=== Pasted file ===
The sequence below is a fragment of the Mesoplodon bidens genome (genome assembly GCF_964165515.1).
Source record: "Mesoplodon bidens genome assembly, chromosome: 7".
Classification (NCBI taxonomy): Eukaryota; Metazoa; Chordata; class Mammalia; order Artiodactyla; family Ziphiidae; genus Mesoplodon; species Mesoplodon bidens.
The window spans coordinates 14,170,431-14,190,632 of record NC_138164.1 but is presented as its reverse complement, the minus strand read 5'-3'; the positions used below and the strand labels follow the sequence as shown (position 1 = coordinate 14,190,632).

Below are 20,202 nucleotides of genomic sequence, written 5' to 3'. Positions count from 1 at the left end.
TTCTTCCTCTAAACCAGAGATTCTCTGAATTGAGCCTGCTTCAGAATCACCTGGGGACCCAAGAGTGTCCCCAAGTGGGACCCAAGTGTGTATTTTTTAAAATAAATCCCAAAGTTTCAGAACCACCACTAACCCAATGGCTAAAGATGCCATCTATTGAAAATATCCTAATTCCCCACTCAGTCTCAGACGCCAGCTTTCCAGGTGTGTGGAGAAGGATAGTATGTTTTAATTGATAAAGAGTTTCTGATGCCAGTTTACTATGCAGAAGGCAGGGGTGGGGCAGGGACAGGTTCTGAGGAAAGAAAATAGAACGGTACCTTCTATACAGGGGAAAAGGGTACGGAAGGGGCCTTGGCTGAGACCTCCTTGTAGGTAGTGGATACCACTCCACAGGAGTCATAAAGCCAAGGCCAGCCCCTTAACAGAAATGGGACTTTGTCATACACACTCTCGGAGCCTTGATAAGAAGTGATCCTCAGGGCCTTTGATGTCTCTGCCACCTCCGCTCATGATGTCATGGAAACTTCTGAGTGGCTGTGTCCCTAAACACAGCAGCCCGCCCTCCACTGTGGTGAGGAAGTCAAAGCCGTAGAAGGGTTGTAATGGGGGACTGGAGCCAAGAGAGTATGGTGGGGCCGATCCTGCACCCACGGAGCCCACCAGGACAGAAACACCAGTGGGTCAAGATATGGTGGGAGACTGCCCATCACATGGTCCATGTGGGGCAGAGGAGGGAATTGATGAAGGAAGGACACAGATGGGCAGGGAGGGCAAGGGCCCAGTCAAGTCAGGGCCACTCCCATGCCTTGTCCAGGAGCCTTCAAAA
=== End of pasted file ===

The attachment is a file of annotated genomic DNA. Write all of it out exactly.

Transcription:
The sequence below is a fragment of the Mesoplodon bidens genome (genome assembly GCF_964165515.1).
Source record: "Mesoplodon bidens genome assembly, chromosome: 7".
Classification (NCBI taxonomy): Eukaryota; Metazoa; Chordata; class Mammalia; order Artiodactyla; family Ziphiidae; genus Mesoplodon; species Mesoplodon bidens.
The window spans coordinates 14,170,431-14,190,632 of record NC_138164.1 but is presented as its reverse complement, the minus strand read 5'-3'; the positions used below and the strand labels follow the sequence as shown (position 1 = coordinate 14,190,632).

Below are 20,202 nucleotides of genomic sequence, written 5' to 3'. Positions count from 1 at the left end.
TTCTTCCTCTAAACCAGAGATTCTCTGAATTGAGCCTGCTTCAGAATCACCTGGGGACCCAAGAGTGTCCCCAAGTGGGACCCAAGTGTGTATTTTTTAAAATAAATCCCAAAGTTTCAGAACCACCACTAACCCAATGGCTAAAGATGCCATCTATTGAAAATATCCTAATTCCCCACTCAGTCTCAGACGCCAGCTTTCCAGGTGTGTGGAGAAGGATAGTATGTTTTAATTGATAAAGAGTTTCTGATGCCAGTTTACTATGCAGAAGGCAGGGGTGGGGCAGGGACAGGTTCTGAGGAAAGAAAATAGAACGGTACCTTCTATACAGGGGAAAAGGGTACGGAAGGGGCCTTGGCTGAGACCTCCTTGTAGGTAGTGGATACCACTCCACAGGAGTCATAAAGCCAAGGCCAGCCCCTTAACAGAAATGGGACTTTGTCATACACACTCTCGGAGCCTTGATAAGAAGTGATCCTCAGGGCCTTTGATGTCTCTGCCACCTCCGCTCATGATGTCATGGAAACTTCTGAGTGGCTGTGTCCCTAAACACAGCAGCCCGCCCTCCACTGTGGTGAGGAAGTCAAAGCCGTAGAAGGGTTGTAATGGGGGACTGGAGCCAAGAGAGTATGGTGGGGCCGATCCTGCACCCACGGAGCCCACCAGGACAGAAACACCAGTGGGTCAAGATATGGTGGGAGACTGCCCATCACATGGTCCATGTGGGGCAGAGGAGGGAATTGATGAAGGAAGGACACAGATGGGCAGGGAGGGCAAGGGCCCAGTCAAGTCAGGGCCACTCCCATGCCTTGTCCAGGAGCCTTCAAAA